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Monday, 19 November 2018



We’d like your thoughts on why so few golfers think about improving their golf experience using coaching. Here’s one person’s opinion:

The founders of this great game came from a generation where everything was a struggle; just for life. So why shouldn’t golf be a struggle as well? And to even out that struggle between competitors, a handicapping system was introduced."

The consequence of that is that we have so many golfers who don’t experience the real joy of a sweetly struck golf shot often enough. Those in charge think that a 24 (or even higher) handicap makes up for the poor playing experience. But it doesn’t. A search in the rough or trees; a drop beside the water; and a poor shot all remain what they are, despite the handicap.

So, why have we encouraged golfers to live with their handicap? We should be encouraging golfers to improve so that they have more and more great shots; more and more great experiences out on the course.

If you’d like to hit more great shots, to improve your experience, contact us.
 
Over the past three weeks, we’ve looked at why Grinds on your Wedges are crucial,
and how the right Grinds make it easier to play greenside shots.

There are three main methods to tackling shots around the green:
 
 
 
Your Wedges should allow you to face any challenge and take any opportunity from 50 yards and in.
Do your current lofts and ‘Grinds’ make that easier? We’re here to help you Become a Short Game Wizard.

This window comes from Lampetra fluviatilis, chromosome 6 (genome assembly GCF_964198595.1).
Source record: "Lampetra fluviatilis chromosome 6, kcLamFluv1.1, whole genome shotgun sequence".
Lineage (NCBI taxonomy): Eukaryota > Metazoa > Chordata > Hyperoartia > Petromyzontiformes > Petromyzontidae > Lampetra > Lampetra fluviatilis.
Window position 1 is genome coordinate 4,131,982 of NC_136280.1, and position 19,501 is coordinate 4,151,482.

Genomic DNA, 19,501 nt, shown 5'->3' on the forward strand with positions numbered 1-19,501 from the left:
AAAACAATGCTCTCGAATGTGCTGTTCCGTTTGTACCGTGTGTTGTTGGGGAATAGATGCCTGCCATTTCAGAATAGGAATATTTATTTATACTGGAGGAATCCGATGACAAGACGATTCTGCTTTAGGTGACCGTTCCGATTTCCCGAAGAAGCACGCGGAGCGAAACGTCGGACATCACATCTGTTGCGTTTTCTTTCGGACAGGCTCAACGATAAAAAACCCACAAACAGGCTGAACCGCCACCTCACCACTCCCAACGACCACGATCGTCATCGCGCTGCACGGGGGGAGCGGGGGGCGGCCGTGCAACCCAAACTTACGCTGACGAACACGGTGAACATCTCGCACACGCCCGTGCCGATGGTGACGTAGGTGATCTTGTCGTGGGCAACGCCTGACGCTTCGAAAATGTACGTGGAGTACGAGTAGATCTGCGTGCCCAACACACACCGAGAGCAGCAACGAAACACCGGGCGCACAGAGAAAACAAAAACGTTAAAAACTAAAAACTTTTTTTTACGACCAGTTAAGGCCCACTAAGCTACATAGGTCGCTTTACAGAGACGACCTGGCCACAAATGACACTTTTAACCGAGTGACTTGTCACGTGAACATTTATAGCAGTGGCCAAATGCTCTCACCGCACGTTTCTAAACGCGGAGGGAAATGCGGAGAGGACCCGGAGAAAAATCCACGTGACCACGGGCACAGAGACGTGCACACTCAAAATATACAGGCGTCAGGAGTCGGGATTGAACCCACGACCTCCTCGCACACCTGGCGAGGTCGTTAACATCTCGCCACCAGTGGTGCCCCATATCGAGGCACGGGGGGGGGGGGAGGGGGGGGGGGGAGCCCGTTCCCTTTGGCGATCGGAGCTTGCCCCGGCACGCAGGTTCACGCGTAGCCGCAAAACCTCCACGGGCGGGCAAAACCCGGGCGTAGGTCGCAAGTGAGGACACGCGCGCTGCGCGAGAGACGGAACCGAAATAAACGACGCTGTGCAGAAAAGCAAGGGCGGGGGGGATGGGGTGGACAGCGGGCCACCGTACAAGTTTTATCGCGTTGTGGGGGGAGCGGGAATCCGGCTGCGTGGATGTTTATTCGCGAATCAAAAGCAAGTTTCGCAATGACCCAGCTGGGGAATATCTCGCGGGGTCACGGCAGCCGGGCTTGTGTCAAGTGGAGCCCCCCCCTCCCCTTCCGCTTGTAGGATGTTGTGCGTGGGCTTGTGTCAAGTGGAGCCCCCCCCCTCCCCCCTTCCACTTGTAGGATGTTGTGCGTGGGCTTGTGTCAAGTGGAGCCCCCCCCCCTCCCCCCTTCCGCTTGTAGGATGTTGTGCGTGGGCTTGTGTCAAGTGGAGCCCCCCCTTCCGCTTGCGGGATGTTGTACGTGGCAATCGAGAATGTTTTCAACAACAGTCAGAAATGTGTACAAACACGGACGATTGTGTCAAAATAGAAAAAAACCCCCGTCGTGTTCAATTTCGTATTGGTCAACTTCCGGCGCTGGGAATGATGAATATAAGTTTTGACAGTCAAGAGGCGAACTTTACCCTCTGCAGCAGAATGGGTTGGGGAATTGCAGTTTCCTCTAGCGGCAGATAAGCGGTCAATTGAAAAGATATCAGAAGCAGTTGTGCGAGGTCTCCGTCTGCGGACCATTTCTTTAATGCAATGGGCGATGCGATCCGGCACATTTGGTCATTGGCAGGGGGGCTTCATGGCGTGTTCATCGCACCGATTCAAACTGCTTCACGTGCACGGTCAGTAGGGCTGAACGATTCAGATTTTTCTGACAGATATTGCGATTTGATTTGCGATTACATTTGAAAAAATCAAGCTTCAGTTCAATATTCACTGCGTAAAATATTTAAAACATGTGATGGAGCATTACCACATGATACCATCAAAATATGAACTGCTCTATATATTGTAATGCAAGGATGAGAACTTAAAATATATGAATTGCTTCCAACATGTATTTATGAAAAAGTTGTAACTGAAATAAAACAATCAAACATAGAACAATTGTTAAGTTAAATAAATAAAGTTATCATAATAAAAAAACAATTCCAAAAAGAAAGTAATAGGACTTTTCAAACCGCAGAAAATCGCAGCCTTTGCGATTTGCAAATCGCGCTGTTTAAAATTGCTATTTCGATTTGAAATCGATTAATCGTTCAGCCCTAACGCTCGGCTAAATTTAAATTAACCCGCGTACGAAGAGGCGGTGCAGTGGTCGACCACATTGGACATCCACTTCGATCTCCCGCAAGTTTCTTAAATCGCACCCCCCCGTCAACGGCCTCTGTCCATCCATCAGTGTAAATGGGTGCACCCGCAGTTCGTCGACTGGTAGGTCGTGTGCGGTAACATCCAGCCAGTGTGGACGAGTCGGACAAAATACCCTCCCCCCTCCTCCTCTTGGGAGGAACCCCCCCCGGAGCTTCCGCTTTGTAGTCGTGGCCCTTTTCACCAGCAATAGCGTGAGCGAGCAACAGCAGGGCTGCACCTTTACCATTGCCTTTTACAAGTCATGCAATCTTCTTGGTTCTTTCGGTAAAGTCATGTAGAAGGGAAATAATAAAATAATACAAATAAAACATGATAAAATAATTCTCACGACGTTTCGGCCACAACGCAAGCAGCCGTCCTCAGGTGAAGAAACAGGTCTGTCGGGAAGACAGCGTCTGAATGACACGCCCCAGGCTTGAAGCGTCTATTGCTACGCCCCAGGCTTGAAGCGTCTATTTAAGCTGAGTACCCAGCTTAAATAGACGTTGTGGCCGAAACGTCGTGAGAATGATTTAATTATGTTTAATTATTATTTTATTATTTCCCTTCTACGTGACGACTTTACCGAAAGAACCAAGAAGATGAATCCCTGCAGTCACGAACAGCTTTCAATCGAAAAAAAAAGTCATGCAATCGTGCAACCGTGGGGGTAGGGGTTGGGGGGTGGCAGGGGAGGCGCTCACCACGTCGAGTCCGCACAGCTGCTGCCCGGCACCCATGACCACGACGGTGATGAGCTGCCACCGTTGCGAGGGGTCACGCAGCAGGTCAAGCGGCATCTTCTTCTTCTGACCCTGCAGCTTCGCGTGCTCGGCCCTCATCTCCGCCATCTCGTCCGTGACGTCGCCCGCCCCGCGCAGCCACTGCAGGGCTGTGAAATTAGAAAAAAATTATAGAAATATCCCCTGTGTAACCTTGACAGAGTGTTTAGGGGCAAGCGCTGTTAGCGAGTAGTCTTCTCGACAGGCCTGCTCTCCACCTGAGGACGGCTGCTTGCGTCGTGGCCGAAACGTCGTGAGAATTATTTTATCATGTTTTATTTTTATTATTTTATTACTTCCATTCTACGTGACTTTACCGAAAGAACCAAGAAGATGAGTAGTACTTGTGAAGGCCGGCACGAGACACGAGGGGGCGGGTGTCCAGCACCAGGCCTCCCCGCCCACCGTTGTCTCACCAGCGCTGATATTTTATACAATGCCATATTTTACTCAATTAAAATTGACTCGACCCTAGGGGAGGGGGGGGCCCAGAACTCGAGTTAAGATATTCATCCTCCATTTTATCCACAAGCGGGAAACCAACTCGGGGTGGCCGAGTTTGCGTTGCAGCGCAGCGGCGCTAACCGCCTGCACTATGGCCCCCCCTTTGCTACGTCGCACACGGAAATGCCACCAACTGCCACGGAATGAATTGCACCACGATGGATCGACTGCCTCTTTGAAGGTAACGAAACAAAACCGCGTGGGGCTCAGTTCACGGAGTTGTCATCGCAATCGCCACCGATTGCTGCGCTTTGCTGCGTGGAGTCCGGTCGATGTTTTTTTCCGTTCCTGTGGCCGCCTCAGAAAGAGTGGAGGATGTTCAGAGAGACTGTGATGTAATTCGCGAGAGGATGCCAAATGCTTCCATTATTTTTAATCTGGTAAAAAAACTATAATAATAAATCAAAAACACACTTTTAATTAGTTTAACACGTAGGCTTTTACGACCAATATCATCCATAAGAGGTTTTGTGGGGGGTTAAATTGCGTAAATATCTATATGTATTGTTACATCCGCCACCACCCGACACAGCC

We want you to improve your score on Par 3’s.
Part of that is avoiding 5’s, 6’s and even worse.
Sometimes the hole designer is looking to harm your scorecard.
Consider this real Par 3 (it’s the 200 yard+ 12th on White River Country Club):

Simple Tip #4
Sometimes a Par 3 is really a Par 4. Play it that way.
The vast majority of golfers should lay up in the safe area,
and then pitch the ball up onto the green.
It’s probably a 4, a chunked chip might mean a 5, but it could be a 3.
But out of bounds, and you’re playing 3 from the tee.
In the water and you’re playing 3 from a drop zone that forces you to skirt the water again.
Now about that chunked chip shot…

 

 
Billy Casper was a great golfer.
It’s worth noting that, in his
1 stroke 1959 US Open victory
at Winged Foot, he laid up in
every round on the Par 3 17th.
 
 

You’ll be faced with a course management challenge on all approach shots,
not just Par 3’s. Try playing a round where you take a ‘safety first’ approach to every shot.
Check out your score. Is it an improvement if you play within yourself?
Course management is an important part of your game; if you’d be interested
in an accompanied round to help with your course management,
 
 


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